Okay, now that I’ve gotten that out of the way, I continue to enjoy this take on an out-of-the-way corner of the House of M. In between some more interesting explorations of Bruce Banner’s psyche, we also get some good Hulky action, especially towards the end. David made a good choice in making Exodus the Hulk’s main adversary for this story, since it’d be a pretty short fight if he went up against just Pyro and the Vanisher. I also enjoyed the little twist that came with Machine Teen, since it makes him actually germane to the plot. And the ending, well, it’s the kind that simultaneously makes you go “cool” and “oh, this can’t end well at all.”
There were little bits I didn’t care for, though. I don’t particularly give a damn about this new Scorpion, in or out of the House of M, and this story didn’t do anything to change that. The second and third scenes look out of order; if they’re not, the flow of the story doesn’t really make much sense, and if they are, well, the flow of the story still doesn’t make much sense. I must be missing something, but damned if I know what it is.
I have less of a problem with Lucas’ art this time around, which is good. I think it boils down to his inking style working much better in scenes not set in the middle of the forest. And he does draw an impressive Hulk.
The end of Peter David’s little “reunion tour” on the book that made his comics career was announced at San Diego over the weekend. I’ll be sad to see him go, but it’s good to know he’s still on the ball with what makes ol’ Greenskin tick.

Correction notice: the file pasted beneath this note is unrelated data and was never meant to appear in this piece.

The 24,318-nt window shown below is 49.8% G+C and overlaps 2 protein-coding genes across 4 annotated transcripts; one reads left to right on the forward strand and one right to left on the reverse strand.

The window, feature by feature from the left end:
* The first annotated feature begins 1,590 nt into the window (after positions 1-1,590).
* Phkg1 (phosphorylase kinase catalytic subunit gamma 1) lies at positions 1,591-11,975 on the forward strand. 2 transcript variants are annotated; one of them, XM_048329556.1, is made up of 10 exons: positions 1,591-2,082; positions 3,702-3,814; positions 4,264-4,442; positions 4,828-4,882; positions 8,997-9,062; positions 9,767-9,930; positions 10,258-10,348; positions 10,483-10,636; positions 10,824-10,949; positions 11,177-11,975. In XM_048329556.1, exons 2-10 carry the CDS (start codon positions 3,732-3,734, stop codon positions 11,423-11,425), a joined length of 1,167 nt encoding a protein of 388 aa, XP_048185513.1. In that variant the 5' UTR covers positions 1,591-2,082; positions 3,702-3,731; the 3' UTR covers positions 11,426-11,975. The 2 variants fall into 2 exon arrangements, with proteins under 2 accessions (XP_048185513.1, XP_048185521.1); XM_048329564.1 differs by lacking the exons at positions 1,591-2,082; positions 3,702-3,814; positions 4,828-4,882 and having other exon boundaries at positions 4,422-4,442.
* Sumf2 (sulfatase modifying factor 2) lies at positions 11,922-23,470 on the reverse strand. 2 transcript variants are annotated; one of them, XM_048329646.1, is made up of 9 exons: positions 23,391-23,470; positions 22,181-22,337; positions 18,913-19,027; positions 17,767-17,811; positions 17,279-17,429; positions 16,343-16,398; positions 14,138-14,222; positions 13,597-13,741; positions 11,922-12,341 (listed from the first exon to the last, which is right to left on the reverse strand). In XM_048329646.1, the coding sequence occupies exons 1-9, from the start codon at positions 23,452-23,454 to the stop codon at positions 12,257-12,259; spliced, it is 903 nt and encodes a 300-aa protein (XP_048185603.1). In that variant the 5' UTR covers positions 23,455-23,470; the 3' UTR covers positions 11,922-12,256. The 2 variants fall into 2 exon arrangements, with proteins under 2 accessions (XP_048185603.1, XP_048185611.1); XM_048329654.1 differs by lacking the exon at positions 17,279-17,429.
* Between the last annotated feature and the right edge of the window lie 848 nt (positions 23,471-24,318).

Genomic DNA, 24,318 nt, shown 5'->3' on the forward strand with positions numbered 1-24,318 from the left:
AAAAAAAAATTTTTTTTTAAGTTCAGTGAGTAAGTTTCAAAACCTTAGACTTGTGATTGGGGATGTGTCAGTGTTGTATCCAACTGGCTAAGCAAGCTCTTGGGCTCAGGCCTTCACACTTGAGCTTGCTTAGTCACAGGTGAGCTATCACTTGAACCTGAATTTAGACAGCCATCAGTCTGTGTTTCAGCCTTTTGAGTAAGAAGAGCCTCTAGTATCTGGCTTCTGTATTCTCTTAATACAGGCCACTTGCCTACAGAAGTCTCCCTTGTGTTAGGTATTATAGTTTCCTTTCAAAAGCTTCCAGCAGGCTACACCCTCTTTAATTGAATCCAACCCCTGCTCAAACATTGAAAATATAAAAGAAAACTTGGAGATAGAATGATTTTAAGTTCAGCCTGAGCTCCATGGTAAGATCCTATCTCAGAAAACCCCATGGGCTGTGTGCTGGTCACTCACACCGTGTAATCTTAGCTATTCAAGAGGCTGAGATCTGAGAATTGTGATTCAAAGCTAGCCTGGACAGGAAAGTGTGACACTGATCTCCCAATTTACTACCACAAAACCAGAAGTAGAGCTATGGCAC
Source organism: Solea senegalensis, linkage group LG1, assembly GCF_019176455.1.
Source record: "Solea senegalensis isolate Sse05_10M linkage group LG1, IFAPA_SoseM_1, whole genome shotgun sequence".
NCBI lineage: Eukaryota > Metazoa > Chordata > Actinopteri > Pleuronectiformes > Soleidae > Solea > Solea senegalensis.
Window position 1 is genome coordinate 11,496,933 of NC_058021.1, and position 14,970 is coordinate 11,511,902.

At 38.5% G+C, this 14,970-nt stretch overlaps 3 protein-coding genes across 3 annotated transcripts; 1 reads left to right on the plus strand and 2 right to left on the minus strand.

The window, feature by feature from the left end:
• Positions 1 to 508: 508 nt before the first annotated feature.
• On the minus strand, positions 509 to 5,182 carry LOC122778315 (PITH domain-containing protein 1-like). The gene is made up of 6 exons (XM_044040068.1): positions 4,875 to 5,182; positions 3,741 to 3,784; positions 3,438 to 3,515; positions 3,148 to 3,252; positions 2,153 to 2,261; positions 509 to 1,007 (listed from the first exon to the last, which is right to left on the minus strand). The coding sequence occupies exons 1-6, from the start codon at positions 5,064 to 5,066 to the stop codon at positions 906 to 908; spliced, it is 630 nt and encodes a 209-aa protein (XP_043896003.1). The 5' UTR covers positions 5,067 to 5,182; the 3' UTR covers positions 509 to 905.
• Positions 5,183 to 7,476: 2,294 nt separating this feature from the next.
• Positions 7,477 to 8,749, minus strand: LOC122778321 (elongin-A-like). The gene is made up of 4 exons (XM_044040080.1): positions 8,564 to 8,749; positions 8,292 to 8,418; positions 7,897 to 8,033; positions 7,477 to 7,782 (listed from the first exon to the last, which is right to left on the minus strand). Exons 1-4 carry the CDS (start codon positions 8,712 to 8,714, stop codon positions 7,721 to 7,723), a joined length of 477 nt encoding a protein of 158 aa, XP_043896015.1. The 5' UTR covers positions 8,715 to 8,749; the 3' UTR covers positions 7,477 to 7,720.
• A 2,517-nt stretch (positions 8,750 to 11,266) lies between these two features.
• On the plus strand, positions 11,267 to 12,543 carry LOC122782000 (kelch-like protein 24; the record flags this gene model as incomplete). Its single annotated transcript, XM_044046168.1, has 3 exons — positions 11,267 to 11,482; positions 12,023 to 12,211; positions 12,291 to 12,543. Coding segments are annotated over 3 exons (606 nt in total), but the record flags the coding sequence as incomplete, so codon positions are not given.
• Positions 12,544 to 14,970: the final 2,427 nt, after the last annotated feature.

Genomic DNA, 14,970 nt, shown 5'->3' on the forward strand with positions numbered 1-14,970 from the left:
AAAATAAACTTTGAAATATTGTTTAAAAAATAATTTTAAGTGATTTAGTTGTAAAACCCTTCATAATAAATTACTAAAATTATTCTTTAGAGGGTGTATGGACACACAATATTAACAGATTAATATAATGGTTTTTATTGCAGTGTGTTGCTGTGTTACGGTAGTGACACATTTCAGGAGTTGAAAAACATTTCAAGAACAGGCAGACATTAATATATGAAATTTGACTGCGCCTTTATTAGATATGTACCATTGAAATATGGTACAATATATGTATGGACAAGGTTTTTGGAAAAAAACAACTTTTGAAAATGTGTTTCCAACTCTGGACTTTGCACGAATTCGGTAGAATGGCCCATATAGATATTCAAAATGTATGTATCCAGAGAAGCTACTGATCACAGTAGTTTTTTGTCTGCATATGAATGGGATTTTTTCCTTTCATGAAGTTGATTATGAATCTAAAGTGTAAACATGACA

The Grade: B-
Exiles 67 – “Destroy All Monsters, part 2”
By Tony Bedard and Jim Calafiore
Hey, remember what I said last time about the Exiles’ presence not always being beneficial to a world? Case in point, as it turns out that by showing up on Planet Kaiju, they actually made the situation worse. It’s a good plot twist made even better by how it’s pulled off.
Okay, we’re talking giant monsters here, so you have to pull out all the genre stops. Consider them pulled, as Bedard gives us several new ways to think about the genre while playing around in a skewed version of the big Marvel sandbox. It works for both the underlying theme of the material and the two monsters he’s chosen in particular (the latter of whom shows up in one of the best intros I’ve seen in a while). And shit, Red fucking Ronin shows up. I said a while back on CBR that Red Ronin is the kind of thing we don’t see enough in comics nowadays, and well, here he is, in all his giant Japanese robot glory. Can’t wait for the inevitable fight next issue.
Meanwhile, back at the Crystal Palace (someone should tell Zeromus he’s got squatters), another plot thread gets dropped, one that will no doubt have an interesting impact on the future storyline. We’re either getting a “new” member, or one of the current ones is going to die, and that means, well, a new member. God, I love this concept.
Calafiore’s been a solid hitter on this title since the start, so it’s fitting that his swan song bridge the old era and the new. His style doesn’t make any bold leaps forward or anything, but it doesn’t have to; he gets it right. I do love the way he draws Beak.
Exiles is a book that survives on its concept; in that respect, it’s a bit surprising that it’s lasted as long as it has. But I’m glad that’s the case, because it’s a fun book with solid characters and an obvious love for what makes the medium and the genre great.
Teen Titans 26 – “Soul Searching”
By Geoff Johns and Tony Daniel